The 2011 Lombardia has brought a close to my second year as a professional cyclist. It's hard for me to believe I have completed two years already. I haven't had much time yet to reflect on my first two seasons, but I know I have grown tremendously as a cyclist, person, and husband.
It was whirlwind for my wife and me when I signed my first contract for the 2010 season. We were getting married in January, and I was set to take on my first European adventure in February. We navigated 2010 as a team, learning as we went. This year, we were able to spend more of the season together in Spain, and we felt much more at home as we found our routine. I owe a great deal of my success to the support I receive from my wife, family, and friends.
Now that 2011 is finished, I am ready for a rest and some relaxation. I know it will all go too fast, but I am hoping for a few good backpacking trips, maybe a hunting trip, and some good BBQs. Perhaps a bit weird to some, but I am really excited to put on my down jacket and feel some cool Midwest air. There is something about it that refreshes me mentally and physically.
Maybe it is that my roots are the Midwest, but I find the changing of the seasons revitalizing (at first at least!). I know I have been craving some off-season, autumn weather because I have lain in bed many nights recently just dreaming of the woods, falling leaves, hunting, hiking, campfires, and sleeping under the stars. I hope it will be only a matter of days until I start one of these adventures!
Reflecting on 2011, I am generally happy with how it went. The competitor in every professional cyclist strives for more than we achieve, so there is always something that can be improved or that we wish had gone differently. I have plenty of things I would like to improve upon, so as I look forward into 2012, I will certainly be hoping to continue to build and grow for the betterment of my cycling career.
As far as successes in 2011, the first and foremost is my general health and happiness by avoiding major crashes and carrying on a happy life outside of cycling. Then the obvious is my US Pro Road Race Championship where I narrowly defeated the legendary George Hincapie. It is a moment and day I will never forget.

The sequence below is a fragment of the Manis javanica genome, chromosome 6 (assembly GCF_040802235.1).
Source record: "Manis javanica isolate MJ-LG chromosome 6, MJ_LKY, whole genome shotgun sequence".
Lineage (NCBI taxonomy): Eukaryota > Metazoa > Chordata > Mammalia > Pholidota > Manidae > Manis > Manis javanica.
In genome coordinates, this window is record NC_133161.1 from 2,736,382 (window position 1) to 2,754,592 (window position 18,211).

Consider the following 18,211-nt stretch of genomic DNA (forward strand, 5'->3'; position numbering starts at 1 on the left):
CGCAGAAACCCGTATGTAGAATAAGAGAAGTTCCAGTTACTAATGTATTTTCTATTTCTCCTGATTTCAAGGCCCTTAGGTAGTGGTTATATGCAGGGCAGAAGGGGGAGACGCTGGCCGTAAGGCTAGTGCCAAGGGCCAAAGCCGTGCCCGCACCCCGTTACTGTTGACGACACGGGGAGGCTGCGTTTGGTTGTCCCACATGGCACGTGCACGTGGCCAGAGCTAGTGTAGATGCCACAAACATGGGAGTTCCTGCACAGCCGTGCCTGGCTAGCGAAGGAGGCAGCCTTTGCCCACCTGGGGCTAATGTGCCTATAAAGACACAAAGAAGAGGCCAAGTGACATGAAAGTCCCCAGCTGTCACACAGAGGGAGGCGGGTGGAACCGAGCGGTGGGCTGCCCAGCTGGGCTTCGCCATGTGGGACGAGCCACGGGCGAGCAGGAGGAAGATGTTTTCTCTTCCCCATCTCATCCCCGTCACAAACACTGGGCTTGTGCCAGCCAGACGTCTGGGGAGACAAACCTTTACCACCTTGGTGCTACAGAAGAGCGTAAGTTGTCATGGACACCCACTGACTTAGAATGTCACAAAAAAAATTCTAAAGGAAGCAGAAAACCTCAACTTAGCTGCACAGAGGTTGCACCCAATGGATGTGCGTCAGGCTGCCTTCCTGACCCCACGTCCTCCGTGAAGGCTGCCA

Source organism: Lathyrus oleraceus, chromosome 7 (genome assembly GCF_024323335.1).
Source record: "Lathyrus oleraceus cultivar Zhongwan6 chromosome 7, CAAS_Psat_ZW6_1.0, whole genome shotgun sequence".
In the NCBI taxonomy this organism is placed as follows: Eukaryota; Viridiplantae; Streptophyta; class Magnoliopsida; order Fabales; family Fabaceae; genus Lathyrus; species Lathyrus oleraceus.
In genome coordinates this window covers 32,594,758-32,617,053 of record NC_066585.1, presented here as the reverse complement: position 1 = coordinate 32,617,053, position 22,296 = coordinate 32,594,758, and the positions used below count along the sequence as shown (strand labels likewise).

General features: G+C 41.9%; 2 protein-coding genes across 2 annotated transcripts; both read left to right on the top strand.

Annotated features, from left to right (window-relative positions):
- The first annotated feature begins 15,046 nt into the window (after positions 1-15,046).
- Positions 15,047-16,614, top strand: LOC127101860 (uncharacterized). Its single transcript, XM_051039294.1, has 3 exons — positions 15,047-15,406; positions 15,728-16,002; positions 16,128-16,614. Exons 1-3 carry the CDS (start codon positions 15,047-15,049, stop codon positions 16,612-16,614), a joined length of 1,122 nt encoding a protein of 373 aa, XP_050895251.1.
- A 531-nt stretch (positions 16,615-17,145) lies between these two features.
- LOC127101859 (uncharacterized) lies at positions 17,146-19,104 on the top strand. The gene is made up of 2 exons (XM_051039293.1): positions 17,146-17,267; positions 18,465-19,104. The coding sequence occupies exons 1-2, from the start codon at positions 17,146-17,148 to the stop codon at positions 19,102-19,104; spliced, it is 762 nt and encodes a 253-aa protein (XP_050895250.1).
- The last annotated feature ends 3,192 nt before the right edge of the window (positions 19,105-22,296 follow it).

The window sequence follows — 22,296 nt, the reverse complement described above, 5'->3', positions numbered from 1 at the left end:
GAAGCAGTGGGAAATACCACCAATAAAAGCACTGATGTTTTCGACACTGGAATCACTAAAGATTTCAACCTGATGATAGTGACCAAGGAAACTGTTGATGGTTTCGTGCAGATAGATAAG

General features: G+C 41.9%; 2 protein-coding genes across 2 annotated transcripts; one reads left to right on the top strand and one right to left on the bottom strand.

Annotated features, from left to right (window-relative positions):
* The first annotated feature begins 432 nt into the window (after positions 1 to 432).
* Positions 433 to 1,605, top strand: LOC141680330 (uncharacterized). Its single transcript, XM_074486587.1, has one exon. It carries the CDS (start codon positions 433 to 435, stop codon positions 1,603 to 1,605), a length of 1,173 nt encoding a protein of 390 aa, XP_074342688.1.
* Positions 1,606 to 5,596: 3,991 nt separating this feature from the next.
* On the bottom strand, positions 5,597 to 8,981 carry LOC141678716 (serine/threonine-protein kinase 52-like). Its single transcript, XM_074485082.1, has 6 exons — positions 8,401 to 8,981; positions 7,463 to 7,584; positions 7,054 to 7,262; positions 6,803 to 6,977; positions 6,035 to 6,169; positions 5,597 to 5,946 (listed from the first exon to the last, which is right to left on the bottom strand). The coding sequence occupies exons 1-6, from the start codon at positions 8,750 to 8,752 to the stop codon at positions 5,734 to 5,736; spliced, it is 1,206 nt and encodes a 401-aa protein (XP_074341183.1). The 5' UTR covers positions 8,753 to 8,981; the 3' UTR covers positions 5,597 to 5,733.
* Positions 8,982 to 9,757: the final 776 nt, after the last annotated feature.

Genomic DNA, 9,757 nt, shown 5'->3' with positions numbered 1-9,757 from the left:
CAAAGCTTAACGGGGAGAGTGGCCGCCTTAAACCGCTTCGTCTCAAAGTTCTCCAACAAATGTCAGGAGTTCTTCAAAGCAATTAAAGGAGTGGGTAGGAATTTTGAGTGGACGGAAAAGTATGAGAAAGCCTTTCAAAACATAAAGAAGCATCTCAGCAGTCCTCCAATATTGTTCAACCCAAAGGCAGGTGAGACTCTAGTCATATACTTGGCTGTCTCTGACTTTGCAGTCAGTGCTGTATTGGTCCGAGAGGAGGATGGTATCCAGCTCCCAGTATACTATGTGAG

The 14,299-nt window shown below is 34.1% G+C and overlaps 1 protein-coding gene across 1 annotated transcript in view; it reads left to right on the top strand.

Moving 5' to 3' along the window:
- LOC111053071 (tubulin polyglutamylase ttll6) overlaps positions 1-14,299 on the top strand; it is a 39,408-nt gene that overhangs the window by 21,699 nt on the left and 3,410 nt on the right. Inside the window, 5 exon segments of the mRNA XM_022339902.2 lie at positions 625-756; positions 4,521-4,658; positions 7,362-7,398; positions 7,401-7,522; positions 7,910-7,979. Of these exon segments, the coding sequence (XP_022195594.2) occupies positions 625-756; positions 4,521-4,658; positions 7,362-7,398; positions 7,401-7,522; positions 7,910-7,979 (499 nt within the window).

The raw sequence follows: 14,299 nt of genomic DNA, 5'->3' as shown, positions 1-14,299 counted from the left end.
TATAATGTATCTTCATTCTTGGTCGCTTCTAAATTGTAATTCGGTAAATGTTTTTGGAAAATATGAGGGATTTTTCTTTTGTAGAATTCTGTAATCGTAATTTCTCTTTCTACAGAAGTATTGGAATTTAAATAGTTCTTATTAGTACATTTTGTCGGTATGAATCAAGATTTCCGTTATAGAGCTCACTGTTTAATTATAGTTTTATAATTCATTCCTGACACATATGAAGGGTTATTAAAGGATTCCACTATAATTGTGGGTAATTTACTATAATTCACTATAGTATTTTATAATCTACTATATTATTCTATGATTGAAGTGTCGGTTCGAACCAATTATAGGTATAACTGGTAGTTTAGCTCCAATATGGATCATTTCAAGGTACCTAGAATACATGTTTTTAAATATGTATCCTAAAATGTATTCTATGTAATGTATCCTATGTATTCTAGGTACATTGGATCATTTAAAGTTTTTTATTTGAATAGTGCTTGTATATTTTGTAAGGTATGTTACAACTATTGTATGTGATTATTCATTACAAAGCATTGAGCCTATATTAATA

My performance(s) in California are also highlights for me in 2011. The confidence that Chris Horner had in me to perform my job was inspiring and motivating. He has been incredibly influential on my short career. And a last major accomplishment was finishing my first Grand Tour. I hope it is the first of many more, and the experience and strength I have taken from that race will boost my riding to the next level.
For now, I am happy to put a close on 2011, take a few weeks off the bike, and enjoy some of the other good things in life. See you all back here soon.
He may be a relative new-comer to professional cycling, having switched to two wheels after a successful collegiate running career, but American Matthew Busche has been quick to make a big impression.
The 26-year-old is in his second season with RadioShack and triumphed in the USA Pro Cycling Championships for his breakout victory, defeating George Hincapie in a photo finish. The 2011 Vuelta a Espana marks his grand tour debut.
In 2012, Busche will join the newly-merged RadioShack-Nissan-Trek.
Thank you for signing up to Cycling News. You will receive a verification email shortly.
There was a problem. Please refresh the page and try again.